Indian movie fans - who spend an estimated 63 billion rupees ($1.27 billion) each year at theaters - were again presented with a tepid array of aging Hollywood blockbusters and regional films Friday, the night usually reserved for new releases.
Richa Bose, a 23-year-old software engineer, stood out front of Inox cinema in south Mumbai, looking unhappily at his ticket for "Fast and Furious 4."
"We don't want to see it, but we don't have a choice," he said.
The dispute comes at a challenging time for India's $1.8 billion film industry, which is struggling to deal with a dearth of blockbusters, tight funding, falling ticket sales and rising competition from television - especially during cricket season in April and May.
The standoff, which began April 4, has so far delayed the release of at least six major Bollywood films and two Hollywood movies, "Angels & Demons" and "X-Men Origins," producers say.
Analysts estimate the boycott has already cost multiplexes 300 million rupees ($6 million).
Talks between producers, who want a larger share of box office revenues, and multiplex owners collapsed Tuesday, prompting Mumbai's largest movie studios to vow to release new movies at single screen and non-chain theaters, beginning at the end of this month.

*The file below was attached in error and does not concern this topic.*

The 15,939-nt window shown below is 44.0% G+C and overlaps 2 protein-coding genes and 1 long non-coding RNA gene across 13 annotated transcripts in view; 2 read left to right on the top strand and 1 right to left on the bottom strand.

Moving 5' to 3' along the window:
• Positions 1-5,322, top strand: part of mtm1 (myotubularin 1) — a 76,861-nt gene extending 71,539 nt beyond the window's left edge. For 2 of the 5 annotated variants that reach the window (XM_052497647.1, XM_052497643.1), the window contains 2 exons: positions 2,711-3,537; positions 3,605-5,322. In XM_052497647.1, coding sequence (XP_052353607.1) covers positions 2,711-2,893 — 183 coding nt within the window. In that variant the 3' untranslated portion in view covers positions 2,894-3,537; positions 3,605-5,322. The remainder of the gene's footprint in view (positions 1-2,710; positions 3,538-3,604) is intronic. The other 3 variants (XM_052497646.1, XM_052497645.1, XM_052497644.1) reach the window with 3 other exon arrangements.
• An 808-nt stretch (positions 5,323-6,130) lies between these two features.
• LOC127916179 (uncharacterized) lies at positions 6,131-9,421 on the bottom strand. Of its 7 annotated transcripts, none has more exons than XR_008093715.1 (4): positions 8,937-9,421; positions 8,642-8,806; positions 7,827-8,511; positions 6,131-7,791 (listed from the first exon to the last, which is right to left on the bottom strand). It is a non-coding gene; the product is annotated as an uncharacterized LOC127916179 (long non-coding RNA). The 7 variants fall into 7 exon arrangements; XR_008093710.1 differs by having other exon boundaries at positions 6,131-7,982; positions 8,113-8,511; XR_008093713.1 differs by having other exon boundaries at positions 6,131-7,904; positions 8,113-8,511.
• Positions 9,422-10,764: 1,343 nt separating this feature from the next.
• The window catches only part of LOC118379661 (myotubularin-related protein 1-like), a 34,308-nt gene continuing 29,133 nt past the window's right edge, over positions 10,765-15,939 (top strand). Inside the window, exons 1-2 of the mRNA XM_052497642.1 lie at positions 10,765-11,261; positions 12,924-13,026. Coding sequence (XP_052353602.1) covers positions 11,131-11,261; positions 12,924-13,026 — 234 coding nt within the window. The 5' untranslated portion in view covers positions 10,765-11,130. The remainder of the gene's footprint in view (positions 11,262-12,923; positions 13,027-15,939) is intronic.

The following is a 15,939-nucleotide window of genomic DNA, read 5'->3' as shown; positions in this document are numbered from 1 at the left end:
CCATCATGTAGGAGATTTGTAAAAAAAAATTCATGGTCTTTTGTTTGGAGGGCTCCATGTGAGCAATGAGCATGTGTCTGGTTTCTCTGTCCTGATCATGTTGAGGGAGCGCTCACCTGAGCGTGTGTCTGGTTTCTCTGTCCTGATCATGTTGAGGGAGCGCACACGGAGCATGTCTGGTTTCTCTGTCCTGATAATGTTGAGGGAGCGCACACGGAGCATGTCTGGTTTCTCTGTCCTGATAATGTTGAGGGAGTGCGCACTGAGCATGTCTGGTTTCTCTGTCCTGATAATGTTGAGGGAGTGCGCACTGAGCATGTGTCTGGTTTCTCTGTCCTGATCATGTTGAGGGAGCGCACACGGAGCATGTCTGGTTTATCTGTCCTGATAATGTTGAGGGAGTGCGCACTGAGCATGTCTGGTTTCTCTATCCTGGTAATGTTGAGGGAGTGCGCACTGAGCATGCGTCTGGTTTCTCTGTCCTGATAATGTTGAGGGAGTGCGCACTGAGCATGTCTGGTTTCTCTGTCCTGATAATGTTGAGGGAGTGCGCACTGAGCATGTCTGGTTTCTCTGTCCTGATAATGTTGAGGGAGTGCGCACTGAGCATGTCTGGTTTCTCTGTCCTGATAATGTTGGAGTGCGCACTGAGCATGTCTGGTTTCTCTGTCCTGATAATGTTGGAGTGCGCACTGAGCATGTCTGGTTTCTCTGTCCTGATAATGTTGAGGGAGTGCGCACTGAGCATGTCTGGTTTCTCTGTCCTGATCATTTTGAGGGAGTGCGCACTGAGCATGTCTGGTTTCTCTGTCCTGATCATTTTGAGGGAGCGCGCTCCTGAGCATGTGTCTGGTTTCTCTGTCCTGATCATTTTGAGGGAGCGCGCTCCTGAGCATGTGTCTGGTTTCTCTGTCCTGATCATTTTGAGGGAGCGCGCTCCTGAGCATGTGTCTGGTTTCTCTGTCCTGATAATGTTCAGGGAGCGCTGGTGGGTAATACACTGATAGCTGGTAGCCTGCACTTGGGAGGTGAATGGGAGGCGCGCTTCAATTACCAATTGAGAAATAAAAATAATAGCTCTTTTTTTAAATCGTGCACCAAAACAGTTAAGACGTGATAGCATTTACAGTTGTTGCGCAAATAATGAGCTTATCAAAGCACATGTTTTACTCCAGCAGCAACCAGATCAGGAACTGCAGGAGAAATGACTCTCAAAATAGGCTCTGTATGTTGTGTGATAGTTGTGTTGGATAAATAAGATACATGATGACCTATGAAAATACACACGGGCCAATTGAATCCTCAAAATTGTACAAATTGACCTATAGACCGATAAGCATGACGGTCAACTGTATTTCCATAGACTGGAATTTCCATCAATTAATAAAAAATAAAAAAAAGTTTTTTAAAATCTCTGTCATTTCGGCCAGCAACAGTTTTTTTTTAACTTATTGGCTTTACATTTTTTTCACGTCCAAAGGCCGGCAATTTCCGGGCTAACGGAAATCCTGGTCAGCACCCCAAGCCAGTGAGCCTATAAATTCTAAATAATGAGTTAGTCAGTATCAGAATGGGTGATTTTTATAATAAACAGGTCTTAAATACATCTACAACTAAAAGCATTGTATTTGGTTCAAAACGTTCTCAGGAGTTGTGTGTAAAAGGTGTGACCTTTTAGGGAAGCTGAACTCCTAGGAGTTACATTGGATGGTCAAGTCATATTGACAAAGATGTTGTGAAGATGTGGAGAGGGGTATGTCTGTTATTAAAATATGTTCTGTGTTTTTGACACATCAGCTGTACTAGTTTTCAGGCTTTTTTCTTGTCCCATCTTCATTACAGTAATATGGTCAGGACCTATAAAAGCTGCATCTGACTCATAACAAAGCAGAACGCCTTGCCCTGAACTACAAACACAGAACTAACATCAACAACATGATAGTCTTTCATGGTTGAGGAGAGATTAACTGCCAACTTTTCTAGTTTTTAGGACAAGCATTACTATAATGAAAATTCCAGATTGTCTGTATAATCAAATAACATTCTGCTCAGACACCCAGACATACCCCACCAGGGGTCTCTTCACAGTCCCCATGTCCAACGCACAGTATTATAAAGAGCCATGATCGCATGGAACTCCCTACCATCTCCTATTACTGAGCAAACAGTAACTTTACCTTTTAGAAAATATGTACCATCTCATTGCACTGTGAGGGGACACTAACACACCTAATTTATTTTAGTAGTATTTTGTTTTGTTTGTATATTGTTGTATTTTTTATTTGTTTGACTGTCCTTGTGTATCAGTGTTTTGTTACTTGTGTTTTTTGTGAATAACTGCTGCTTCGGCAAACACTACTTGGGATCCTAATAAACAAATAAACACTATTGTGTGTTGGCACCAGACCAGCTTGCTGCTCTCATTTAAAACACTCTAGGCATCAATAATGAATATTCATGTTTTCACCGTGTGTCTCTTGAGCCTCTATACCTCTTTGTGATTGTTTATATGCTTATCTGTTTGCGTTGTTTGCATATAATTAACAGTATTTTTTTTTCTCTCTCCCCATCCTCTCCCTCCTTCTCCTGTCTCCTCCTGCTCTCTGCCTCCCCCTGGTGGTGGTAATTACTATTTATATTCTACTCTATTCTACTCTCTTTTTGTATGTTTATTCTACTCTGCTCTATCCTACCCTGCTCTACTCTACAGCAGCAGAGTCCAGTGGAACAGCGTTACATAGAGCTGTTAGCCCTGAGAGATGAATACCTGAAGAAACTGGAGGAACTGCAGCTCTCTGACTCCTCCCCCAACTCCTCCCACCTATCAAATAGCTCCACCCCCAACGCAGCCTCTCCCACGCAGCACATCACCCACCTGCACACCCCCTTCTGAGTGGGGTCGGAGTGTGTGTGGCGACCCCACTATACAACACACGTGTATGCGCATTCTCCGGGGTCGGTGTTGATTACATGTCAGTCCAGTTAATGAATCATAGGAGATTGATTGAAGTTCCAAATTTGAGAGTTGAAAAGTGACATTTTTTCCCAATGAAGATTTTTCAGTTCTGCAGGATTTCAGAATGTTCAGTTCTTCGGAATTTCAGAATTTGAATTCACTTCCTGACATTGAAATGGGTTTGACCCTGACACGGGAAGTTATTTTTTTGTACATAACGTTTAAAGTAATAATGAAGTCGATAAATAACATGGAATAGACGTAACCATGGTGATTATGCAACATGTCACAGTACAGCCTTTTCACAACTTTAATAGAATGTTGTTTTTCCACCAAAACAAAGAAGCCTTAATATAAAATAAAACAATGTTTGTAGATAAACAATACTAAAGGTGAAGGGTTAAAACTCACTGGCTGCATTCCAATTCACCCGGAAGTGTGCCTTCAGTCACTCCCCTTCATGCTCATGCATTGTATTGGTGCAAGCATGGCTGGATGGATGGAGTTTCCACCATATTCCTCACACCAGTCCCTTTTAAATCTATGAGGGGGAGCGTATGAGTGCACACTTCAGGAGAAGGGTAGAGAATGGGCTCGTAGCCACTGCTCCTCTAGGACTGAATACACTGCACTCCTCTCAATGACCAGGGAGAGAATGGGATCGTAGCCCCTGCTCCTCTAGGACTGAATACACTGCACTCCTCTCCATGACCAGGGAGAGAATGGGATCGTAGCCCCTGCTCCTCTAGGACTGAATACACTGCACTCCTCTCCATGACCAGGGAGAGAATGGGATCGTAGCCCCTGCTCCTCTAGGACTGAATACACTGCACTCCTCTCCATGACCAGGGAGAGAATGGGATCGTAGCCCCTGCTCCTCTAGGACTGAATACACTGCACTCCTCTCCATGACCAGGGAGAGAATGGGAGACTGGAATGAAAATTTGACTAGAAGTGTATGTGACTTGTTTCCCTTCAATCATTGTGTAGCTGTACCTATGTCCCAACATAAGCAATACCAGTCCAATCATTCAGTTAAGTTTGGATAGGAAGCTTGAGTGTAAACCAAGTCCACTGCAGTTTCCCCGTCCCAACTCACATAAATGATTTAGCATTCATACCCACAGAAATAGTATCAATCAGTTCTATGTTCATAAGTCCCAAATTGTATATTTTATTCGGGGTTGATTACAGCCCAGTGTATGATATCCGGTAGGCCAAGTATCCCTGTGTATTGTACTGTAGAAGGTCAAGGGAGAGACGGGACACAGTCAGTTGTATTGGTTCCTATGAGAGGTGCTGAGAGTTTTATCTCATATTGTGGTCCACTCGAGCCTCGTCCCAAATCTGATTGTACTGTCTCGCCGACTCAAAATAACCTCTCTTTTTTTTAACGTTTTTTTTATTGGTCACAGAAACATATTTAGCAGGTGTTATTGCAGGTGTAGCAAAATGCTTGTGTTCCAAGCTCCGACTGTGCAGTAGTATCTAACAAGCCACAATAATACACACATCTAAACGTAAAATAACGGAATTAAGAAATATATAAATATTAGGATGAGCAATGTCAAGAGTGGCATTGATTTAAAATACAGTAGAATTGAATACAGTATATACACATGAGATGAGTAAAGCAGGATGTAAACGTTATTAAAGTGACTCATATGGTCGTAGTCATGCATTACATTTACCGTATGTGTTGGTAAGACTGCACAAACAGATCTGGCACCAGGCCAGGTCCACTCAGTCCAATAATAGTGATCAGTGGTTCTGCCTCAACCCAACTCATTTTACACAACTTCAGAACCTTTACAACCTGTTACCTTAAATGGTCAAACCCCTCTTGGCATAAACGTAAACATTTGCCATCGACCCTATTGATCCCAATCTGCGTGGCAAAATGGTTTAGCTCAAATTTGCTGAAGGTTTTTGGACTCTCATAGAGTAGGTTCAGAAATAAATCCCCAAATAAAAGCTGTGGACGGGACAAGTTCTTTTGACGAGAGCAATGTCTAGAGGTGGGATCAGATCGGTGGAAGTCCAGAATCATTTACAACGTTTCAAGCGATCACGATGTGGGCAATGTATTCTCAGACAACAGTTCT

Multiplexes quickly shot back. Six chains - Fame India Ltd., Adlabs Films Ltd., Inox Leisure Ltd., PVR Ltd, Cinemax India Ltd., and Fun Multiplex Pvt. Ltd. - promised to gather a 400 million rupee ($8 million) war chest, and on Friday began hunting for films they could buy and distribute on their own.
Movie producers complain that India's national multiplex chains - which control 5.2 percent of the nation's 12,500 movie screens but account for 60 to 65 percent of ticket revenues because they charge more for tickets - have acted as a "cartel," negotiating revenue sharing agreements on a per-film basis which puts individual producers at a disadvantage.
"We were not getting our fair share," UTV Motion Pictures chief executive Siddharth Roy Kapur said in an interview Friday.
Producers asked for more timely and transparent payments and demanded a standard 50:50 after-tax revenue sharing agreement. During Tuesday's talks, they retreated, saying they'd accept 45 percent in the second week, and 40 percent thereafter, Kapur said.
Shravan Shroff, managing director of Fame India, said multiplexes, with after-tax profit margins of 3 to 5 percent, can't afford those ratios.
Multiplexes had wanted performance-based fees, but agreed to a standard revenue sharing agreement of 50:50 in the first week. In the second week after the release, the multiplexes wanted 60 percent of revenue, 70 percent in the third and 75 percent thereafter, said Shroff.
There has been no date set to resume negotiations.
In the meantime, movie theaters are emptying out. In April, average occupancy at multiplexes was less than 15 percent, down from 25 percent last April, executives and analysts say.
The Indian Premier League cricket season, which runs from April to May, has kept many people glued to their televisions at home. Normally, occupancy rates are about 35 percent.
(This version CORRECTS day in grafs 8 and 12 to Tuesday, sted Monday.)
Copyright 2009 The Associated Press.